adjective, dens·er, dens·est.

having the component parts closely compacted together; crowded or compact: a dense forest; dense population.
stupid; slow-witted; dull.
intense; extreme: dense ignorance.
relatively opaque; transmitting little light, as a photographic negative, optical glass, or color.
difficult to understand or follow because of being closely packed with ideas or complexities of style: a dense philosophical essay.
Mathematics. of or relating to a subset of a topological space in which every neighborhood of every point in the space contains at least one point of the subset.

Origin of dense

1590–1600; < Latin dēnsus thick; cognate with Greek dasýs
Related formsdense·ly, adverbdense·ness, nounnon·dense·ness, nounsu·per·dense, adjectiveul·tra·dense, adjective

Synonyms for dense

1. congested, crammed, teeming; impenetrable. Unabridged Based on the Random House Unabridged Dictionary, © Random House, Inc. 2019

Examples from the Web for denser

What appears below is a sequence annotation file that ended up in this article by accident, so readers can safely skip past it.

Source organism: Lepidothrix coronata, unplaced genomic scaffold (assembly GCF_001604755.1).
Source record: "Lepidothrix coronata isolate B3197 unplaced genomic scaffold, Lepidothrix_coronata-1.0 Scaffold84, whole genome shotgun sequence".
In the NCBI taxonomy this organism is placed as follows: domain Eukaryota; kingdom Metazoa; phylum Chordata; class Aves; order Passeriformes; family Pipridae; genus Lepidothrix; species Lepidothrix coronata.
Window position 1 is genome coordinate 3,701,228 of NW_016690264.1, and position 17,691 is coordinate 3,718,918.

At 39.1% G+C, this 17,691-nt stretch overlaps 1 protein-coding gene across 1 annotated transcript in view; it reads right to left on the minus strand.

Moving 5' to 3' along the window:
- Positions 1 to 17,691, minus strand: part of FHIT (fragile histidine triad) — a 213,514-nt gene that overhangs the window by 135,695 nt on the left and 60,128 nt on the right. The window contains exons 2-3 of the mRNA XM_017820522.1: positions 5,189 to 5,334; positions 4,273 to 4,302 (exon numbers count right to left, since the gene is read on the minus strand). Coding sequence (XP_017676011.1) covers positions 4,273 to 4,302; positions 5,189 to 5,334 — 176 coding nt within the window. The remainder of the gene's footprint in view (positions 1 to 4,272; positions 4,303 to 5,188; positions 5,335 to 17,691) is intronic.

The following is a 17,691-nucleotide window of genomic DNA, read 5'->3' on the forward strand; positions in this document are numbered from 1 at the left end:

Contemporary Examples of denser

Historical Examples of denser

  • What would crush a swift-thinking man is upborne by the denser tide.

    Weighed and Wanting

    George MacDonald

  • Along the denser shadows the three crept to a position in the rear of the natives.

    The Monster Men

    Edgar Rice Burroughs

  • A shoot of gold which is darker and denser than the rest is called adamant.



  • Neptune is denser than Saturn, which, by the hypothesis, it ought not to be.

  • Denser and denser grew the gloom, and now there was a roaring as of a great wind.

    The Trail of '98

    Robert W. Service

British Dictionary definitions for denser



thickly crowded or closely seta dense crowd
thick; impenetrablea dense fog
physics having a high density
stupid; dull; obtuse
(of a photographic negative) having many dark or exposed areas
(of an optical glass, colour, etc) transmitting little or no light
Derived Formsdensely, adverbdenseness, noun

Word Origin for dense

C15: from Latin densus thick; related to Greek dasus thickly covered with hair or leaves
Collins English Dictionary - Complete & Unabridged 2012 Digital Edition © William Collins Sons & Co. Ltd. 1979, 1986 © HarperCollins Publishers 1998, 2000, 2003, 2005, 2006, 2007, 2009, 2012

Word Origin and History for denser



early 15c., from Middle French dense and directly from Latin densus "thick, crowded; cloudy," perhaps from PIE root *dens- "dense, thick" (cf. Greek dasus "hairy, shaggy"). Sense of "stupid" is first recorded 1822.

Online Etymology Dictionary, © 2010 Douglas Harper